Sun’s First Suspension

The morning’s unexcused
absence can lead to another,
then another, and
still another till

truncated days are
all we get. Our children’s

children will dream of civil
dawn the way we long
for a pristine shoreline, pine
forest, subway wall, guitar

riff. Saudade
for time of day

as much as for a place
or soul we never knew
renders us
human all over again.


“Lap and drag. Crag and gleam.
That continual work of wave
And tide, like a wet wind, blowing
The earth down to nothing.”
—Tracy K. Smith, from “Minister of Saudade” (in Duende)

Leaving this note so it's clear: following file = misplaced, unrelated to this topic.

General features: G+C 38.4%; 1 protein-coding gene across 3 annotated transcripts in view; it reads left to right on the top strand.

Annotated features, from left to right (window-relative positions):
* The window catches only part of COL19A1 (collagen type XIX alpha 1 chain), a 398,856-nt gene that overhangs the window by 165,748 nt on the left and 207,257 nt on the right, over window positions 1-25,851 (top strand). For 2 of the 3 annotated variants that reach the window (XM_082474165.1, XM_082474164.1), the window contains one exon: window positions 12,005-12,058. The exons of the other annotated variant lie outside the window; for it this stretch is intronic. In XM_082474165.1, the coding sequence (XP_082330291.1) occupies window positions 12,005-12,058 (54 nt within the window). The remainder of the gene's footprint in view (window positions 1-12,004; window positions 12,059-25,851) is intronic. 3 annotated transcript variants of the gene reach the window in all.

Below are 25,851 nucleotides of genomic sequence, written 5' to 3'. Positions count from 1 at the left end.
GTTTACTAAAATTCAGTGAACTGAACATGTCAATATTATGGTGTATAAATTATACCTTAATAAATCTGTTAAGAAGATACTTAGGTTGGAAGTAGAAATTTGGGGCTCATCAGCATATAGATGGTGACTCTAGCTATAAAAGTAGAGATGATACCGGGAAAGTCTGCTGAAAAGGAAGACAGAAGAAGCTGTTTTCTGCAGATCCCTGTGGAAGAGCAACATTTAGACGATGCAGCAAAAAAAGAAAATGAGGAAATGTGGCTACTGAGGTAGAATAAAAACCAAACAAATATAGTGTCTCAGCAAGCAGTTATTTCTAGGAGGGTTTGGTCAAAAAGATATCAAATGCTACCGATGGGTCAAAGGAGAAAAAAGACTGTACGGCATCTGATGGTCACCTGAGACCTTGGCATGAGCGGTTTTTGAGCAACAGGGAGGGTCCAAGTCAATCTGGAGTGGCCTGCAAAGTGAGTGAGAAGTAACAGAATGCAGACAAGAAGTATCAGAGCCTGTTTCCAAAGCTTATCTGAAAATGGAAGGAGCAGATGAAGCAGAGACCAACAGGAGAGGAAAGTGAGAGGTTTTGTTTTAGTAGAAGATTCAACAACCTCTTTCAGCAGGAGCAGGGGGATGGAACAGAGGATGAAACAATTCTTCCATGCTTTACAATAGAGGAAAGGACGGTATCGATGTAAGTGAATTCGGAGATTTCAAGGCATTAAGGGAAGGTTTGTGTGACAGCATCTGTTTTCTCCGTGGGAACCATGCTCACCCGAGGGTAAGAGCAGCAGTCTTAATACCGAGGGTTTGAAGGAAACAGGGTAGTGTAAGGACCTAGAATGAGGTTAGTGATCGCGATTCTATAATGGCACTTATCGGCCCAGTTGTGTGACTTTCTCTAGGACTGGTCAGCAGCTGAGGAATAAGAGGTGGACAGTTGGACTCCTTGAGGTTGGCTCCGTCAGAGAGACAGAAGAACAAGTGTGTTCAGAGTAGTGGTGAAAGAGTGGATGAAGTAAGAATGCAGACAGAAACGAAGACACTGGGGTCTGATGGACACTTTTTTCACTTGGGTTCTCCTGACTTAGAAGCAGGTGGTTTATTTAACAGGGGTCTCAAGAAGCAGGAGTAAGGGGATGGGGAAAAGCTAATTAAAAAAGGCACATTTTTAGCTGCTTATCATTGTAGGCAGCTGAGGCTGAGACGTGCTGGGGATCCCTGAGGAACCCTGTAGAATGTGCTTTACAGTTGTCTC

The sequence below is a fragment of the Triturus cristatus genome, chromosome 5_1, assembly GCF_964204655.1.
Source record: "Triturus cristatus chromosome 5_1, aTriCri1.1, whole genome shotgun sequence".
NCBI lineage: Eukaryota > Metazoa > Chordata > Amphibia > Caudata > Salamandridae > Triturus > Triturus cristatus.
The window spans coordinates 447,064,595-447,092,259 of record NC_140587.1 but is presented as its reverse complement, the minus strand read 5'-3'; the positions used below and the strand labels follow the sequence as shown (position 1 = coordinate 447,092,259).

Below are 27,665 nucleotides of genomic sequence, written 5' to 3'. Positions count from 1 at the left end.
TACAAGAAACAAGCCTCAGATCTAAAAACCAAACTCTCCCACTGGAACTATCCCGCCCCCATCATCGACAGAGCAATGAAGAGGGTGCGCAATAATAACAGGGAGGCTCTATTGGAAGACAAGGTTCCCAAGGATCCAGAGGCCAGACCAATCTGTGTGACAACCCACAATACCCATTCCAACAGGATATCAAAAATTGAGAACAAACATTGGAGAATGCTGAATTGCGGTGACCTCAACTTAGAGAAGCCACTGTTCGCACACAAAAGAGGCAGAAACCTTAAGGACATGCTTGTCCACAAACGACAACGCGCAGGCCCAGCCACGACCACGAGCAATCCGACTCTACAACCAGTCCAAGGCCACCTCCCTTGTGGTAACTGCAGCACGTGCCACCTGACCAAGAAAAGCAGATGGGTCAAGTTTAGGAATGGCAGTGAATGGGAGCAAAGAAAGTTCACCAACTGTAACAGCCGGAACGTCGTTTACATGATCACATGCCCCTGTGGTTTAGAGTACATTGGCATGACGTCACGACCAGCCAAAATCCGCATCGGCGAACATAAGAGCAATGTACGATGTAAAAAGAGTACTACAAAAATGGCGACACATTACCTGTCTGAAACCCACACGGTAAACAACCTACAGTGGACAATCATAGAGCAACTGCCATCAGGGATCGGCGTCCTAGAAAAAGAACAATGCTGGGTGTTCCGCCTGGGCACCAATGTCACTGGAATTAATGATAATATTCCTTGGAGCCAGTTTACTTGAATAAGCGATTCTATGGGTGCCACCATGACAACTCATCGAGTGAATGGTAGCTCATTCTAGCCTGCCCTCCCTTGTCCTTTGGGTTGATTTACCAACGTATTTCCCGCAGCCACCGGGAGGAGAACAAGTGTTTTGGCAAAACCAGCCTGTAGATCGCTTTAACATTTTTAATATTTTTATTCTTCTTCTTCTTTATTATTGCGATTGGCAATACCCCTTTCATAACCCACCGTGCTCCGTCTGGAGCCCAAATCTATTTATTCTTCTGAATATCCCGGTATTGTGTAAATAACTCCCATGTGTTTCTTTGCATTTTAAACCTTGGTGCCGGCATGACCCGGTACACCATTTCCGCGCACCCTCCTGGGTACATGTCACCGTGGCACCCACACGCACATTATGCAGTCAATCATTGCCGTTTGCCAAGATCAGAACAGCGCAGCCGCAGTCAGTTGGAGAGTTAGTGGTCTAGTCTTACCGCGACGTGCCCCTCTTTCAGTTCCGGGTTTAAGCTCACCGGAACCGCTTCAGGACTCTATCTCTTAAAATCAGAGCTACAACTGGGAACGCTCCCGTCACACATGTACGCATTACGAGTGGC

When laws of motion become lairs,
it’s time to reconsider the quarry

and what it might hold. She stopped
buying bathing suits when she learned

the truth about limits. Love
lies at the bottom

of the bottomless. There she’ll be—
denying her need

for oxygen. Not a little death.
Not a death at all.

Downtown to Uptown

To me, this doesn’t rhyme:
“And the rural route
I can never get out.”*

Last day before daylight
saving time is a spoiler
for spring. First long walk

of the year
without a jacket
unveils last fall’s

aroma being transmitted
from the ground.
Moving away

from the river, I wonder
how saudade can get so landlocked.
Everyone who came

to my birthday party
at the Uptown Bar and Café
that first year

to drink Jägermeister
and beer is dead—
including the Uptown—save me.

* Darin Wald, “Not to Me” (from Big Ditch Road’s Ring)